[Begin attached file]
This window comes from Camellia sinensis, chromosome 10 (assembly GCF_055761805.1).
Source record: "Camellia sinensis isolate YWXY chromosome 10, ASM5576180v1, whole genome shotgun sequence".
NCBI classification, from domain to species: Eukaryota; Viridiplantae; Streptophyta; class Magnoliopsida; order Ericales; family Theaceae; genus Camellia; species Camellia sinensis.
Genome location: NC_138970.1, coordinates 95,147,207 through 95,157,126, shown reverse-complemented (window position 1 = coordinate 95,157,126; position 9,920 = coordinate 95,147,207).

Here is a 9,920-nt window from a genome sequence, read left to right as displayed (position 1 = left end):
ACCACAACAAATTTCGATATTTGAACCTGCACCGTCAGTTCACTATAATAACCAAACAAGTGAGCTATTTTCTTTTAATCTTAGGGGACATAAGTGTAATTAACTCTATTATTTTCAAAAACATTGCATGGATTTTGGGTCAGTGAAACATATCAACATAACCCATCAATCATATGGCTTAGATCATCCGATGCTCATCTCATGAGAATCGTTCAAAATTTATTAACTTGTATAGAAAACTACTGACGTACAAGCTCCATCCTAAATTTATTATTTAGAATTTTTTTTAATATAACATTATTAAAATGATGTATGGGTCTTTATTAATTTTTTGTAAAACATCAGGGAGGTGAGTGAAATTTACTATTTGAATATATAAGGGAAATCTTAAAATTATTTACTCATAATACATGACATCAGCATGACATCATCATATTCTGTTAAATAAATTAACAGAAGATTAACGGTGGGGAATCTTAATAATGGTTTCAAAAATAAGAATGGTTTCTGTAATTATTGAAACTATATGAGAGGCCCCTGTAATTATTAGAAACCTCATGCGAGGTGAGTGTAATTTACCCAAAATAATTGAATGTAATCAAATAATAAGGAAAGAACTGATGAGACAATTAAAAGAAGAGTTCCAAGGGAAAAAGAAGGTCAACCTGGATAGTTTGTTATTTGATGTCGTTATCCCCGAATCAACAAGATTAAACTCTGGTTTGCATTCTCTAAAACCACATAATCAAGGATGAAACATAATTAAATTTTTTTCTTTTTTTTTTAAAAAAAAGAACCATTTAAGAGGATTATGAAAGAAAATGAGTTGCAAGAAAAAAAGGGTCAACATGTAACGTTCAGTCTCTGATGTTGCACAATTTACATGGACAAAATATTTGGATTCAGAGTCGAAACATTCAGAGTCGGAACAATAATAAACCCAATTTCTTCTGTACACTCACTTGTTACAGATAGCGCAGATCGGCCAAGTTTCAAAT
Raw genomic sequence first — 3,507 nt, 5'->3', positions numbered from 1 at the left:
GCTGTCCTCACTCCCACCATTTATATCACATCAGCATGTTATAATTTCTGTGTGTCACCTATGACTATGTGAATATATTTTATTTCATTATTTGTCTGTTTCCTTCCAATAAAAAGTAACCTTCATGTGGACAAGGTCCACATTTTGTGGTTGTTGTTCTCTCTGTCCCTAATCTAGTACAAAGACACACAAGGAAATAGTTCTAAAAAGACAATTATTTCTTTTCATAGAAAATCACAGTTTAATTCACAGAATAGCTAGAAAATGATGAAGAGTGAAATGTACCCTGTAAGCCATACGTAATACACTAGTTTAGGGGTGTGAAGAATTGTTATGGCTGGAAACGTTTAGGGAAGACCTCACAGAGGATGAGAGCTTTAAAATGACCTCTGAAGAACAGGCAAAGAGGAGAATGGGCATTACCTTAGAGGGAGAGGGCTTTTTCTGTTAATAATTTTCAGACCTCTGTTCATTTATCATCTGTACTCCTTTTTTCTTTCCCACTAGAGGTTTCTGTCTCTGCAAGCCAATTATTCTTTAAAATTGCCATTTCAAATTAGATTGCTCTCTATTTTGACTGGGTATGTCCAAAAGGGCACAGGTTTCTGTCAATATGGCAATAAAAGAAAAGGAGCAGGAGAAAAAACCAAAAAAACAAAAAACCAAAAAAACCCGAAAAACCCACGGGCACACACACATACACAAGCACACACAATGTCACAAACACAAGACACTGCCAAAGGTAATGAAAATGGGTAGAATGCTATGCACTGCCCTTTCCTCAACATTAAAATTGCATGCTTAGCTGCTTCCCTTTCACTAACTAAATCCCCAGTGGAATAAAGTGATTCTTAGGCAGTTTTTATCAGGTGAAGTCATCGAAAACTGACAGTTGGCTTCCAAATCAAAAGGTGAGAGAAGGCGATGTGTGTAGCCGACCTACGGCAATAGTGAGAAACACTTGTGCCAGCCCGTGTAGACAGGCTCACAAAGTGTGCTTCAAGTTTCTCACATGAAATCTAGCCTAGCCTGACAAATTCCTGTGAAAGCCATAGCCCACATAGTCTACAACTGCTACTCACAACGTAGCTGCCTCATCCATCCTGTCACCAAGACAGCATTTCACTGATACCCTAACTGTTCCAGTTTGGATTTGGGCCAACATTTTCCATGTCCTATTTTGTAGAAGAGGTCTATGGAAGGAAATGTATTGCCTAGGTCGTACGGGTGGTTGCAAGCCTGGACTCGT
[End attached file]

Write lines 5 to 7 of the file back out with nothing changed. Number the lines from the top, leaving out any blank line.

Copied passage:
Here is a 9,920-nt window from a genome sequence, read left to right as displayed (position 1 = left end):
ACCACAACAAATTTCGATATTTGAACCTGCACCGTCAGTTCACTATAATAACCAAACAAGTGAGCTATTTTCTTTTAATCTTAGGGGACATAAGTGTAATTAACTCTATTATTTTCAAAAACATTGCATGGATTTTGGGTCAGTGAAACATATCAACATAACCCATCAATCATATGGCTTAGATCATCCGATGCTCATCTCATGAGAATCGTTCAAAATTTATTAACTTGTATAGAAAACTACTGACGTACAAGCTCCATCCTAAATTTATTATTTAGAATTTTTTTTAATATAACATTATTAAAATGATGTATGGGTCTTTATTAATTTTTTGTAAAACATCAGGGAGGTGAGTGAAATTTACTATTTGAATATATAAGGGAAATCTTAAAATTATTTACTCATAATACATGACATCAGCATGACATCATCATATTCTGTTAAATAAATTAACAGAAGATTAACGGTGGGGAATCTTAATAATGGTTTCAAAAATAAGAATGGTTTCTGTAATTATTGAAACTATATGAGAGGCCCCTGTAATTATTAGAAACCTCATGCGAGGTGAGTGTAATTTACCCAAAATAATTGAATGTAATCAAATAATAAGGAAAGAACTGATGAGACAATTAAAAGAAGAGTTCCAAGGGAAAAAGAAGGTCAACCTGGATAGTTTGTTATTTGATGTCGTTATCCCCGAATCAACAAGATTAAACTCTGGTTTGCATTCTCTAAAACCACATAATCAAGGATGAAACATAATTAAATTTTTTTCTTTTTTTTTTAAAAAAAAGAACCATTTAAGAGGATTATGAAAGAAAATGAGTTGCAAGAAAAAAAGGGTCAACATGTAACGTTCAGTCTCTGATGTTGCACAATTTACATGGACAAAATATTTGGATTCAGAGTCGAAACATTCAGAGTCGGAACAATAATAAACCCAATTTCTTCTGTACACTCACTTGTTACAGATAGCGCAGATCGGCCAAGTTTCAAAT
Raw genomic sequence first — 3,507 nt, 5'->3', positions numbered from 1 at the left: